6.  Create and publish your list of values.  Include fun and a focus on the people/causes and donors served.  You do have a set of values that you run the organization by.  If it is not written down, then it is informal.   Come up with a list and publish it.  Talk about it.  Ask employees to hold you and others accountable to live by it.
7.  Bring a person who is served by your organization into your environment.  There is nothing like looking into the eyes of one of the people who has been helped by your organization.  Bring them in, if possible, to sit right down in the middle of the sacred halls.  Have them  interrupt the process of running the organization.  Place them in a location (meeting) where everyone needs to focus back on the real thing that is going on here.  Talk to them about their journey.  How was it before your organization helped them? How is it now?  How do they feel?  Get in touch with all of these. Don’t be afraid of them.  Embrace them.
8.  Keep talking – always – about people served and donors.  I’ve mentioned it several times, but it is worth mentioning again. Remember, everything you do is about the people you serve and the donors.  It is important to keep that focus.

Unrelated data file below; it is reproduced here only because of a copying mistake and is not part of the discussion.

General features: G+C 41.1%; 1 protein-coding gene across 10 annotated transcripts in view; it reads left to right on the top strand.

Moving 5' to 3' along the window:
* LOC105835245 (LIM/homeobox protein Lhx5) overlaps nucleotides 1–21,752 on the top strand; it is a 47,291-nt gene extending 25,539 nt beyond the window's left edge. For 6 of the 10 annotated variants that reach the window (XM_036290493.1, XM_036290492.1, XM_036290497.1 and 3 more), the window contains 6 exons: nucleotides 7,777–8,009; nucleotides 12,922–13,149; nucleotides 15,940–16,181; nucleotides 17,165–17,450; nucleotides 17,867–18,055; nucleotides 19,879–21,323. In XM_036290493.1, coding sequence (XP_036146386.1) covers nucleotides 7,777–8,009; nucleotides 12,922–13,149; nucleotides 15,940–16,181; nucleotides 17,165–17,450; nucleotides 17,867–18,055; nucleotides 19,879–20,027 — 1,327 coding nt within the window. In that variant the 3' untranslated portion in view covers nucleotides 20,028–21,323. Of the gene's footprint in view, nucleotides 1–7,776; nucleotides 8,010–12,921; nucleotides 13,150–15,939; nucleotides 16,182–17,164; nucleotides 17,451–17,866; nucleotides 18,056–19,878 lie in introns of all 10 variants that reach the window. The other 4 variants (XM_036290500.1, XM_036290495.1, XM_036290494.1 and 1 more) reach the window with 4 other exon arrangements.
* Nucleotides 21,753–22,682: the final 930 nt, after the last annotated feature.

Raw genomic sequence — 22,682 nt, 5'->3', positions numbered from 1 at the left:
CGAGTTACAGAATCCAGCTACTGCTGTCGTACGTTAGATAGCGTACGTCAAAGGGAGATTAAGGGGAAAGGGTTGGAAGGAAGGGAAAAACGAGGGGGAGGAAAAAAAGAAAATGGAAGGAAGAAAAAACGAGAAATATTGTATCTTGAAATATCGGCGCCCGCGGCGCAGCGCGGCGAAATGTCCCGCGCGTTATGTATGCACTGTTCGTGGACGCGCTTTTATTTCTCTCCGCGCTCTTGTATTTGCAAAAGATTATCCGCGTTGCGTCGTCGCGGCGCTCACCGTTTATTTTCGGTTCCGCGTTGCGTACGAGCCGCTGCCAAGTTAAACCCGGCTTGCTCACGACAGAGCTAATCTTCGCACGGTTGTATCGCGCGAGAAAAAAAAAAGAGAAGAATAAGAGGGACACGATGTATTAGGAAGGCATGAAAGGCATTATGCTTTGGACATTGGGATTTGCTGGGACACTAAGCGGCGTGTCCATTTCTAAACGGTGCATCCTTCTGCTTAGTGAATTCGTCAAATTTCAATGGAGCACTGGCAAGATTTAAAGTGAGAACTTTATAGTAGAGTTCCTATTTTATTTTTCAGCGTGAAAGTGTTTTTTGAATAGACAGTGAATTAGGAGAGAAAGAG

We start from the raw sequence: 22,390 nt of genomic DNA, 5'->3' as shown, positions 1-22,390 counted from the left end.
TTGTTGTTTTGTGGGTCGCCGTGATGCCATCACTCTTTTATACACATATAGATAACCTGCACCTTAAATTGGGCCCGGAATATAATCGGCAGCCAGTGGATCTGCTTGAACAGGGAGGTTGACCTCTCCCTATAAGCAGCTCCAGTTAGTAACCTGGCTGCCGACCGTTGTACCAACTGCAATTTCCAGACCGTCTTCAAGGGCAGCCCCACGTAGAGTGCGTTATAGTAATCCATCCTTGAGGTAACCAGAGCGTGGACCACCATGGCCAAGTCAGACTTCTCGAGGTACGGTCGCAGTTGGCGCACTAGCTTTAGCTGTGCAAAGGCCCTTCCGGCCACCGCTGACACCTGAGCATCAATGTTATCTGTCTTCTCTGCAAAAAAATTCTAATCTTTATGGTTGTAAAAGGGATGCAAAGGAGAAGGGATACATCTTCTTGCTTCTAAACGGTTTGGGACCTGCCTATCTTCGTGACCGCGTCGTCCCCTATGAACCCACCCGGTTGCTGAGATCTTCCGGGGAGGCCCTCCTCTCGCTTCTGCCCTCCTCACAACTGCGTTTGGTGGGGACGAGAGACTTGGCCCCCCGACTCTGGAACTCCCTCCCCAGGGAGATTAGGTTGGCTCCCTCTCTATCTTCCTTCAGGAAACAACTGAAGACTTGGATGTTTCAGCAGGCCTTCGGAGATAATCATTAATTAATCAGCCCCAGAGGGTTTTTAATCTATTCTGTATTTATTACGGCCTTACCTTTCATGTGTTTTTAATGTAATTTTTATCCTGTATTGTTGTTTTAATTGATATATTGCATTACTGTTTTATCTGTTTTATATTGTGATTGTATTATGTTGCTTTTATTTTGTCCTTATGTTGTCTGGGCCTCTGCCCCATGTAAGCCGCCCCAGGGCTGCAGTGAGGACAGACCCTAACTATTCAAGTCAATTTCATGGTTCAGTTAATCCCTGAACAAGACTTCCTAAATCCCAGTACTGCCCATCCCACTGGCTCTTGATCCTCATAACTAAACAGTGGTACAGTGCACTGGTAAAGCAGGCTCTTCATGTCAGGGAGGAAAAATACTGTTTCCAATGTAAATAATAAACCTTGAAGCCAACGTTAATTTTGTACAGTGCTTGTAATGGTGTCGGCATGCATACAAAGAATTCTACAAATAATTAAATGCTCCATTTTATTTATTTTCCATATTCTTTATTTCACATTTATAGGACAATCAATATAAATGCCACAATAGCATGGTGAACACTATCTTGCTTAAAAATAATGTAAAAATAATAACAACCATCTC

9.  Get away from your desk and regularly talk to others about how excited you are about the people/causes you serve and your donors.  It is so easy to get wrapped up in the work and be stuck to your desk all day or in meetings.  Plan to be absent from your desk.  Put it on your calendar.  Get out of your office and be with people – for no reason but just to talk.  Spread around the joy you feel.  Talk about why you are here.  Share a story of how a person your organization helped really touched you. Talk about a donor and how encouraged you are about their help.  Get away from your office and desk.
10. Get emotional about things.  This isn’t just about plans, charts, grids, logic and the mind.  It is about people.  Allow your heart to be broken by the tragedies of life.  Celebrate the victories.  Get excited. Jump up and down.  Be human.  When your employees sense that you do have real blood running through those veins, that you can cry and laugh, that you are real – you will be on your way to getting passion back into the workplace.
These are just some of the ideas I have on getting passion back into your life and the workplace. The fact is that real people (real women AND men) have and express passion.  Without it, you will live an empty depressing life and your organization is on a path toward extinction.